Saturday, August 14, 2010

Scents And Sensibilities

I would sniff you if I thought I could get away with it.

I'd sniff your hair.  I'd sniff the sleeve of your shirt. I'd sniff your hands. If your shoes are leather, I'd sniff them, too.

These wouldn't be long sniffs- the kind with the sniffer's eyes closed and the sniffee feeling a bit violated. No. My sniffs would be short and only two (possible three) in rapid succession. Just enough for me to take in information.

I'd note what kind of detergent you use for your clothes. I'd know if you smoked and roughly the last time you lit up. If you chopped onions in the past 24 hours, I'd know this, too. I could detect your brand of shampoo and smell the cologne or perfume you wore the night before.

I've always been a sniffer, and after sight, my sense of smell is the one that works the hardest to transmit information to my brain. My nose knows. I can see an expiration date printed on the milk carton, but after about three days, I grow suspect and rely solely on my sense of smell to detect any possibility of it going sour. Open fridge, grab milk, twist off pink cap, lift opening to nostrils, sniff once. Once is all it takes for milk.

The fouler I predict the odor to be, the more inclined I am to sniff it for affirmation. As in, "Whoah! These shoes are old. I bet they stink. I should probably get rid of them. Let me just sniff them firs- oh, god. Yes. Yes, those really stink." Other confirmed stinky things categorized as such due to my sniffing include a freshly used Q-tip, an earring backing, an ash tray after the ashes have been dumped out, a wet band aid, a nail file, and the lid of my travel mug.

Sometimes I'm surprised and find a pleasant scent where I least expect it. I love sniffing my dog's paws the way a mother tends to adore breathing in the smell of her newborn's head. My dog's paws are musty-sweet, and if I could make them into scratch-n-sniff stickers, I would. And I'd keep one on the back of my hand and scratch and sniff it at will throughout the day. Yum.

Cigarette smoke makes me sick. But mix that smell with a tad bit of cologne and leather and I'm sixteen again, waiting for my boyfriend to open up his jacket on a cool night so I can crawl in and cocoon myself in his collective scents.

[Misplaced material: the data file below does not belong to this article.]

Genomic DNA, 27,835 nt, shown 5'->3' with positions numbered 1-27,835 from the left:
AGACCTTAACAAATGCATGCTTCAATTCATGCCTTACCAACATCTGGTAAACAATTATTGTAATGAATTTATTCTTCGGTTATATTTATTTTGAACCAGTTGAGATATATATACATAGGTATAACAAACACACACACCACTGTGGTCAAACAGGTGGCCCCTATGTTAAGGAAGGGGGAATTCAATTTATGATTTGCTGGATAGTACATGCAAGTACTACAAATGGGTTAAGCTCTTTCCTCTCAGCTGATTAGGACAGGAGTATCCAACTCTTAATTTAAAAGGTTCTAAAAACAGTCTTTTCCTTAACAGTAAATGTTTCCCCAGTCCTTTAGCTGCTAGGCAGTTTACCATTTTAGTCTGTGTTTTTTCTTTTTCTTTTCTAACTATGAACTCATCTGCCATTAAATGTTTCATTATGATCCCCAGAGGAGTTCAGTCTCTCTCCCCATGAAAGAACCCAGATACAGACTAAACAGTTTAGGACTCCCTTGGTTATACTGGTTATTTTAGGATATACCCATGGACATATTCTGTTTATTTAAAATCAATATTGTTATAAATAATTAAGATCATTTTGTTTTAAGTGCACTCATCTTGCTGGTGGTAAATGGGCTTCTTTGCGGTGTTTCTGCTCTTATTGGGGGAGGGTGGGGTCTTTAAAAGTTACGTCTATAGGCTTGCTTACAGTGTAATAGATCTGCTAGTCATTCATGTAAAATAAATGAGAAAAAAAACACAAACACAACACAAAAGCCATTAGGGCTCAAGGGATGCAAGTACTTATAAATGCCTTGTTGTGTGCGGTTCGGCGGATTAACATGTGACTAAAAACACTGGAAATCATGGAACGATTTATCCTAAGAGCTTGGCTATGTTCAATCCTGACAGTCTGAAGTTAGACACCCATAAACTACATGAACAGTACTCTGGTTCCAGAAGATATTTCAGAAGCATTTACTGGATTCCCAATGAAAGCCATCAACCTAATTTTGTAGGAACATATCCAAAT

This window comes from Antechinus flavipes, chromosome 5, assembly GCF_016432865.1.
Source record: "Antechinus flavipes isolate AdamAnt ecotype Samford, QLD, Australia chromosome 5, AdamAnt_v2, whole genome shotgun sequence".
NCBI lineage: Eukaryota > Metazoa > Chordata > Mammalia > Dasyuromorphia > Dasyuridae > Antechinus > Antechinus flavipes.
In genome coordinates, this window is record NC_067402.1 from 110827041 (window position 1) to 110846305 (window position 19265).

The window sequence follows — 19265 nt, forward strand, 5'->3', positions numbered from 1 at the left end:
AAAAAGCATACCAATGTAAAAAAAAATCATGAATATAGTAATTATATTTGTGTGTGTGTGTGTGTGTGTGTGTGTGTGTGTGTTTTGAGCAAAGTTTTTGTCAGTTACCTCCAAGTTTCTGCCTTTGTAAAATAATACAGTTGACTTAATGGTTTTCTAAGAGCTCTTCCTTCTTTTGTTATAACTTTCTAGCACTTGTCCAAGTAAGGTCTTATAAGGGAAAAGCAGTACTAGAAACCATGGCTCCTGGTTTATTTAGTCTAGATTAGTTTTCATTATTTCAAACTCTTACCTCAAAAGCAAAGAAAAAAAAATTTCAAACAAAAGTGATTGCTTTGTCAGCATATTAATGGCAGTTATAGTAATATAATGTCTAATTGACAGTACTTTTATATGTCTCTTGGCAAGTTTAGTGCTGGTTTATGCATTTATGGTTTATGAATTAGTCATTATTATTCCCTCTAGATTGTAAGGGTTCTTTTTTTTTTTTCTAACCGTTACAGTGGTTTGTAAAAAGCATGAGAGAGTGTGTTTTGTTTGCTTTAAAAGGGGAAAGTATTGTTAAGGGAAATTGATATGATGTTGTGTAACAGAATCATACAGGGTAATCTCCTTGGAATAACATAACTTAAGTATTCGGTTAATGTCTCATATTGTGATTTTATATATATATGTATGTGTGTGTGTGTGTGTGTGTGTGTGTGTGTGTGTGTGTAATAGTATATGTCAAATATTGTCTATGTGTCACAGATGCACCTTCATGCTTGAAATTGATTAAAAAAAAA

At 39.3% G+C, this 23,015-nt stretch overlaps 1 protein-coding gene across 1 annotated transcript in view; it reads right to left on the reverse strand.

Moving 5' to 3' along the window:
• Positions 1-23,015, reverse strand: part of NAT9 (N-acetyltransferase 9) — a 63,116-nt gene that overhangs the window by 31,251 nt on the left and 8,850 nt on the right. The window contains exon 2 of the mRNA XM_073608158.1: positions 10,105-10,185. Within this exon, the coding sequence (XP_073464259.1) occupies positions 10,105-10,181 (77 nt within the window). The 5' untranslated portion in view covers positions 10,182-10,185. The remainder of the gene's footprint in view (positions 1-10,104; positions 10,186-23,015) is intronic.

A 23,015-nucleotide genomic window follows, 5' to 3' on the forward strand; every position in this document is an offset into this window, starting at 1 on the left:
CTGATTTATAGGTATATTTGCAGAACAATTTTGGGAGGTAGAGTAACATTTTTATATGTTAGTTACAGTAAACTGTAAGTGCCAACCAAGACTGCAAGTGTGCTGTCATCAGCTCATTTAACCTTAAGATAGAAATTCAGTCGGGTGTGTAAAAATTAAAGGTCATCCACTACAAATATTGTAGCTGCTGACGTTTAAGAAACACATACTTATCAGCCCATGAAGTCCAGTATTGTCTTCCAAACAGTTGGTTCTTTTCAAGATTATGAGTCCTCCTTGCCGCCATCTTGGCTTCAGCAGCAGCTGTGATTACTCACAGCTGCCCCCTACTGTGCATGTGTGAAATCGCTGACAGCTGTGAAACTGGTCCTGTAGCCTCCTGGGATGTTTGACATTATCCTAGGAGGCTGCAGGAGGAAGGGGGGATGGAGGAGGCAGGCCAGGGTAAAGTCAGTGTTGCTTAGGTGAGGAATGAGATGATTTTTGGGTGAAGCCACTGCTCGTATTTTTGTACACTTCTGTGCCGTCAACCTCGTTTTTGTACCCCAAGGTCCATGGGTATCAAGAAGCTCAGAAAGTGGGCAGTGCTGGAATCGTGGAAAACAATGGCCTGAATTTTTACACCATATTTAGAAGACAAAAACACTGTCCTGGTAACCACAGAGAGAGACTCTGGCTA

Everything has a scent. Everything is sniffable. You probably already do some sniffing. 

Who doesn't love going outside after a downpour when everything has taken of its lid to let the scents escape? Here the pavement is hot and steamy and smells almost metallic. Here flowers which you've passed countless times before suddenly seem bursting with sweetness. Here your neighbor's dryer vent pumps out a crispy clean and you know instantly whether or not you use the same fabric softener as her.

Now come back inside with your nostrils flaring and searching for more. Let's play! I dare you to pick up something within reach and really give it a sniff. No need to explain what you're doing to the wife or roommate. Just give it a good, deep sniff. Start with something non-threatening. A bill envelope, maybe (deep sniff....smell the glue?) The outside of your highlighter (deep sniff....remind you of the Barbie you had as a child?) Your hands (deep sniff...vanilla soap) Your green leather wallet (deep unexpected. This smells exactly like your grandma's makeup case.) This is a bonus-sniff. A scent linked to something from years ago. Those are the best kind.

There's nothing dainty or envy-producing about my nose. It is neither a cute little button-nose nor a pretty little pointy thing ala Audrey Hepburn.  It's tubular, really, as if God took two rigatoni noodles, fused them together, and plopped them right in the center of my face. My nostrils are two perfect circles, which upon closer visual inspection is a little unsettling. They provide an open and straight pathways to my olfactory-factory. It's clear that this nose was made for sniffing.

And that's just what I'll do.

One of these days this nose is gonna sniff all over you.

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